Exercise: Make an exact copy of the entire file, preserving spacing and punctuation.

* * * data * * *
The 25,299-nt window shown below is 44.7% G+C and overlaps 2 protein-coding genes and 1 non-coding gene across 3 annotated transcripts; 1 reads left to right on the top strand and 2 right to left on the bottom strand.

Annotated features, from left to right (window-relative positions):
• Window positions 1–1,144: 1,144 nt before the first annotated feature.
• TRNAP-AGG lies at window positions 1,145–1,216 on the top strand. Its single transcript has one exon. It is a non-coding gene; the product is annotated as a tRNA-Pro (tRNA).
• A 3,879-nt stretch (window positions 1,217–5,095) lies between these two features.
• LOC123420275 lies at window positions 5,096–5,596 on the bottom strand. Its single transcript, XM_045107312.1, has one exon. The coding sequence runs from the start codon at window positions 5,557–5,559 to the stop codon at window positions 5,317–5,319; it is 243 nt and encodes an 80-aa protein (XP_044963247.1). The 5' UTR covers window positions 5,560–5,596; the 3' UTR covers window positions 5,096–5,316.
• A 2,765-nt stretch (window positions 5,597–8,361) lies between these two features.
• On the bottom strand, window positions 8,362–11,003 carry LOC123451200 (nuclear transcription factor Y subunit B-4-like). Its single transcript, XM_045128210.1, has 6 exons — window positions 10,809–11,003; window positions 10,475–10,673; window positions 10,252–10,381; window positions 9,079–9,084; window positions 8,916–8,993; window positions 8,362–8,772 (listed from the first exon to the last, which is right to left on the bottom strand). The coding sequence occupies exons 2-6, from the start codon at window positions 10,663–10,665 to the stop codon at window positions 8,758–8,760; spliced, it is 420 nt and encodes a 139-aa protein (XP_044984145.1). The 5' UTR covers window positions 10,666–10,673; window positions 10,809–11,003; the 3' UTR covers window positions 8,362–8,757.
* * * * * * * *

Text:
The 25,299-nt window shown below is 44.7% G+C and overlaps 2 protein-coding genes and 1 non-coding gene across 3 annotated transcripts; 1 reads left to right on the top strand and 2 right to left on the bottom strand.

Annotated features, from left to right (window-relative positions):
• Window positions 1–1,144: 1,144 nt before the first annotated feature.
• TRNAP-AGG lies at window positions 1,145–1,216 on the top strand. Its single transcript has one exon. It is a non-coding gene; the product is annotated as a tRNA-Pro (tRNA).
• A 3,879-nt stretch (window positions 1,217–5,095) lies between these two features.
• LOC123420275 lies at window positions 5,096–5,596 on the bottom strand. Its single transcript, XM_045107312.1, has one exon. The coding sequence runs from the start codon at window positions 5,557–5,559 to the stop codon at window positions 5,317–5,319; it is 243 nt and encodes an 80-aa protein (XP_044963247.1). The 5' UTR covers window positions 5,560–5,596; the 3' UTR covers window positions 5,096–5,316.
• A 2,765-nt stretch (window positions 5,597–8,361) lies between these two features.
• On the bottom strand, window positions 8,362–11,003 carry LOC123451200 (nuclear transcription factor Y subunit B-4-like). Its single transcript, XM_045128210.1, has 6 exons — window positions 10,809–11,003; window positions 10,475–10,673; window positions 10,252–10,381; window positions 9,079–9,084; window positions 8,916–8,993; window positions 8,362–8,772 (listed from the first exon to the last, which is right to left on the bottom strand). The coding sequence occupies exons 2-6, from the start codon at window positions 10,663–10,665 to the stop codon at window positions 8,758–8,760; spliced, it is 420 nt and encodes a 139-aa protein (XP_044984145.1). The 5' UTR covers window positions 10,666–10,673; window positions 10,809–11,003; the 3' UTR covers window positions 8,362–8,757.